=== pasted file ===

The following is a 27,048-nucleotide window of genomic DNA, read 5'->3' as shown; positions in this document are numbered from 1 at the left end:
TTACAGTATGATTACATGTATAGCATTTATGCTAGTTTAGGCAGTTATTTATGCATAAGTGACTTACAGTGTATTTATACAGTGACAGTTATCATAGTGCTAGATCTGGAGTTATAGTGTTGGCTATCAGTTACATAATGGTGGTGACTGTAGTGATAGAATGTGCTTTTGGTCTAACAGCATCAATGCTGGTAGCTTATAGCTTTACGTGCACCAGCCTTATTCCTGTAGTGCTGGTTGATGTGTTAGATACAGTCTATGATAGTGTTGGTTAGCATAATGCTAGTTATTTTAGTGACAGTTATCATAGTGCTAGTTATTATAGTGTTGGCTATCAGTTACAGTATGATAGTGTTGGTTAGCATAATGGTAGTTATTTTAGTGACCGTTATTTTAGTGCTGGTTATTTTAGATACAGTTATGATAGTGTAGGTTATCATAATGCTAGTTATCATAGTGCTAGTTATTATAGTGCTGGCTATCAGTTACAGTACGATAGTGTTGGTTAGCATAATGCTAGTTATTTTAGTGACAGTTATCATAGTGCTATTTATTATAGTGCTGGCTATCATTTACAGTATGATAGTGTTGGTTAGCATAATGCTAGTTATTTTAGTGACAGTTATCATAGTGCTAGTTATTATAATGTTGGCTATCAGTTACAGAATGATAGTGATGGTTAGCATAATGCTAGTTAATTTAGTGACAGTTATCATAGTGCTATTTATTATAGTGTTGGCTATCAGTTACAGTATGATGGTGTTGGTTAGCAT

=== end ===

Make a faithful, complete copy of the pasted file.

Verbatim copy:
The following is a 27,048-nucleotide window of genomic DNA, read 5'->3' as shown; positions in this document are numbered from 1 at the left end:
TTACAGTATGATTACATGTATAGCATTTATGCTAGTTTAGGCAGTTATTTATGCATAAGTGACTTACAGTGTATTTATACAGTGACAGTTATCATAGTGCTAGATCTGGAGTTATAGTGTTGGCTATCAGTTACATAATGGTGGTGACTGTAGTGATAGAATGTGCTTTTGGTCTAACAGCATCAATGCTGGTAGCTTATAGCTTTACGTGCACCAGCCTTATTCCTGTAGTGCTGGTTGATGTGTTAGATACAGTCTATGATAGTGTTGGTTAGCATAATGCTAGTTATTTTAGTGACAGTTATCATAGTGCTAGTTATTATAGTGTTGGCTATCAGTTACAGTATGATAGTGTTGGTTAGCATAATGGTAGTTATTTTAGTGACCGTTATTTTAGTGCTGGTTATTTTAGATACAGTTATGATAGTGTAGGTTATCATAATGCTAGTTATCATAGTGCTAGTTATTATAGTGCTGGCTATCAGTTACAGTACGATAGTGTTGGTTAGCATAATGCTAGTTATTTTAGTGACAGTTATCATAGTGCTATTTATTATAGTGCTGGCTATCATTTACAGTATGATAGTGTTGGTTAGCATAATGCTAGTTATTTTAGTGACAGTTATCATAGTGCTAGTTATTATAATGTTGGCTATCAGTTACAGAATGATAGTGATGGTTAGCATAATGCTAGTTAATTTAGTGACAGTTATCATAGTGCTATTTATTATAGTGTTGGCTATCAGTTACAGTATGATGGTGTTGGTTAGCAT